According to our customer, Shell DEP says that "to prevent cable damage, cables shall not be pulled at ambient temperatures below 5 deg.c" and the regulation is very popular in europe. If it is mandatory and common sence, it is impossible to do cable laying during winter season (November - March/April) in Europe area. Europe contractor is always providing cable heating facilities for cable laying?? Someone, please advise.
Hi there Itoh, I do know that some types of PVC cables don't like low temperatures. A mate of mine that did 6 months down at Scott Base in Antarctica said that moving cables even slightly when it gets cold there, will cause the insulation to snap "like a crisp carrot". I'm told that it's the petroleum content of the PVC that causes this at low temperatures.
Re: Below 5 deg.c#144209 10/23/0511:11 AM10/23/0511:11 AM
Itoh joined us in April; but you have to do several posts to lose the 'new member' bar, but welcome anyway!
PVC for cables is made more flexible by polymer additives, so I guess these become more rigid as the cable gets cold. ( In another thread we also discussed these additives being affected by contact with styrene, just in case the idea of insulating the cable occured to anyone as a solution.)
Wood work but can't!
Re: Below 5 deg.c#144211 12/15/0506:18 AM12/15/0506:18 AM
I know of a great way to heat up the cable. Just short the end farthest from the incoming power, and when connected, voila! Instant heat. Of course, this method usually has sme drawbacks, such as arc blasts, explosions, melting the insulation off, and even death!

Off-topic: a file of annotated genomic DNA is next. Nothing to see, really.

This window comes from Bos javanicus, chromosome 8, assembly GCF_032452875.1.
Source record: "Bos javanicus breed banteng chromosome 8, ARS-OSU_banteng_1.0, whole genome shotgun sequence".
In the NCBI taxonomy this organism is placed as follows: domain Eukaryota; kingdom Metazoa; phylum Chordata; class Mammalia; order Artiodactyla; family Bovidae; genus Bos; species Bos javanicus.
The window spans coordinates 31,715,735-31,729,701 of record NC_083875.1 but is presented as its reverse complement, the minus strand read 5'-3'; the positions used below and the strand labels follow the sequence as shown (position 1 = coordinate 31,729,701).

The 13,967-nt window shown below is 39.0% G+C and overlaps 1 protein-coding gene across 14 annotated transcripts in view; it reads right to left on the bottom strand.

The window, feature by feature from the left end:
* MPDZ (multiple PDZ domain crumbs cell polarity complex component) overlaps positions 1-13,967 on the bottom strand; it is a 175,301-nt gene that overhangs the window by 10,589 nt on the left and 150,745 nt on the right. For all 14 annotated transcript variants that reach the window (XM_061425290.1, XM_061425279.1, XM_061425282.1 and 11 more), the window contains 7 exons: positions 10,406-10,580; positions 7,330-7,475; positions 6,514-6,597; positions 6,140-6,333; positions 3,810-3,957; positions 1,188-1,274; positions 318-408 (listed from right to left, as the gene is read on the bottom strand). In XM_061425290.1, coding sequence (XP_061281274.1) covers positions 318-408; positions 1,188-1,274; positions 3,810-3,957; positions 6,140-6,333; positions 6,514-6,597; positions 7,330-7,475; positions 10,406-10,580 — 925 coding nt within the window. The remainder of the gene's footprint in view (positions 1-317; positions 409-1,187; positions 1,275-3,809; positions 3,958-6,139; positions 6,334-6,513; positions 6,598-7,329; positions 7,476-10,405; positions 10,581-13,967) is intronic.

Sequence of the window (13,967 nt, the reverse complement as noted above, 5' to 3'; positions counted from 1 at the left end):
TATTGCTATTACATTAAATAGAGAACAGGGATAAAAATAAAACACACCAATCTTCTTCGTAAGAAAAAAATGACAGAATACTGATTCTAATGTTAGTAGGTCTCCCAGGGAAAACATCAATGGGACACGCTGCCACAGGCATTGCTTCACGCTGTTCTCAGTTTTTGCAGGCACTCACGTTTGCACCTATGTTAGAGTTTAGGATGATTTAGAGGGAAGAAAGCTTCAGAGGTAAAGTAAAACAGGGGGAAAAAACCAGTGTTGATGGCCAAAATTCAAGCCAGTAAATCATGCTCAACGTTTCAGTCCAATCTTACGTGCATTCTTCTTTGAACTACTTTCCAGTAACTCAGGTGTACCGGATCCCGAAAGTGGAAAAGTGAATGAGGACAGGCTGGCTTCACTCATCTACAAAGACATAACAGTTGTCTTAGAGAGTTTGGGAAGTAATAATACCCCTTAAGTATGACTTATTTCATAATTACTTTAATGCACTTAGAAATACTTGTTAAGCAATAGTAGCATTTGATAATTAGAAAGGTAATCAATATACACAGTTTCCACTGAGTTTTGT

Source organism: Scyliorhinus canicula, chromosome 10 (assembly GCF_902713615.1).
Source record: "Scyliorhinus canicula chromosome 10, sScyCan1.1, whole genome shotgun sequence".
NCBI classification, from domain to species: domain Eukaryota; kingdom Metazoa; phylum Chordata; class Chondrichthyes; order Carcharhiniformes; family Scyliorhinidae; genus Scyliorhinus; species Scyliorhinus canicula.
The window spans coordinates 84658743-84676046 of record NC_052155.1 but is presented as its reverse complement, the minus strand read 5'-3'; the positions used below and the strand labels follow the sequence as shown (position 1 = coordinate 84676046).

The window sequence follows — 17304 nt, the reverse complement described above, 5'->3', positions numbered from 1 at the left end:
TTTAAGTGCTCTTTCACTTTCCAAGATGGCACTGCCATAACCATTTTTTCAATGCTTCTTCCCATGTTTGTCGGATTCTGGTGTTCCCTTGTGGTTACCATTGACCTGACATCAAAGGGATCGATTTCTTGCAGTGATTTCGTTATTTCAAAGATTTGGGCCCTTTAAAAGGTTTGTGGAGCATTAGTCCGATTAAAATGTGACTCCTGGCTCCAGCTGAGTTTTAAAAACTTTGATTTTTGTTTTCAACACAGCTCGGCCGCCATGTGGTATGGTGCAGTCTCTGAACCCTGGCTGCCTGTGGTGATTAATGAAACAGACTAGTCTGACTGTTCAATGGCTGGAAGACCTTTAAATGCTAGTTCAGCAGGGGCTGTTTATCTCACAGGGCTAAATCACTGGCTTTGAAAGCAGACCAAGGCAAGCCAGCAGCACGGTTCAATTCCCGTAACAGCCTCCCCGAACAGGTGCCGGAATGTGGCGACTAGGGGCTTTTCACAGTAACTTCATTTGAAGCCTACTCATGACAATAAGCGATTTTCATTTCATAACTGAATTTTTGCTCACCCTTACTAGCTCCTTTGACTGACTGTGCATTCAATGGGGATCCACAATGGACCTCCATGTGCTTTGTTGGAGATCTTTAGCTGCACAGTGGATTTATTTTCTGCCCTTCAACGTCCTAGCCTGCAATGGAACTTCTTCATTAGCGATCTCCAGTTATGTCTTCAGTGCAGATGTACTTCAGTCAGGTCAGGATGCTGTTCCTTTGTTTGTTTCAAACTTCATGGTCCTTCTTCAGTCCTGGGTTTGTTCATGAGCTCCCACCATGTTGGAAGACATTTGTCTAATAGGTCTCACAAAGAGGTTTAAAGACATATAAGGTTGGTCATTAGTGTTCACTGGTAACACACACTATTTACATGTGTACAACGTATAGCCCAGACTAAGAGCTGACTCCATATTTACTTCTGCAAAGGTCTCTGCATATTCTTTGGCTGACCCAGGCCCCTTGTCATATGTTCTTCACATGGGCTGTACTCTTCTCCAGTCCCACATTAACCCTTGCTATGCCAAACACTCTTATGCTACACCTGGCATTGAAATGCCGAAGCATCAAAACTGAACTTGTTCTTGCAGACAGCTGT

In relation to this post, I have seen PVC pipe become very brittle, like when it is 5 degrees outside, and I was taking it from the truck to the house. It was out overnight, and when I took it from the truck, I had inadvertedly bent a few slightly that just split or completely broke apart at the bend.
Re: Below 5 deg.c#144213 12/16/0512:32 AM12/16/0512:32 AM
I remember when I used to live in a freezing climate (before I wised up and moved to Texas!), and I was doing a lot of new residential work. Installing phone cables was the worst, they would shatter into a million pieces if your hammer missed the staple (which it did frequently, since cold also affects dexterity). As long as I couldn't see bare copper, I'd leave it alone, since it was only phone wire.
One of the worst things was trying to strip NM cable where tying in homeruns. You need about 80cm of normally-soft PVC cable sheath removed, and instead of splitting right along the mark you've scored with a knife (as it does in Texas heat), it comes off with great effort (from cold-weakened fingers) in fingernail-sized chips. It would take about five minutes just to strip one cable, and then you had about 25 more to go!
Of course, it doesn't help that you have to stand in one spot while doing all this. The drywall is not up yet, and if the doors and windows have all been installed, it's not too bad. I remember one condo job where I had to terminate several panels in one freezing week, all of them were in as-yet doorless garages, and the foreman kept complaining I was taking too &*#$&%$% long!
When I open up my toolbox on Monday and my tools are rusty from Friday's sweat, because it's August and we've had 8 consecutive days over 100(F), I still think of how much better I have it now!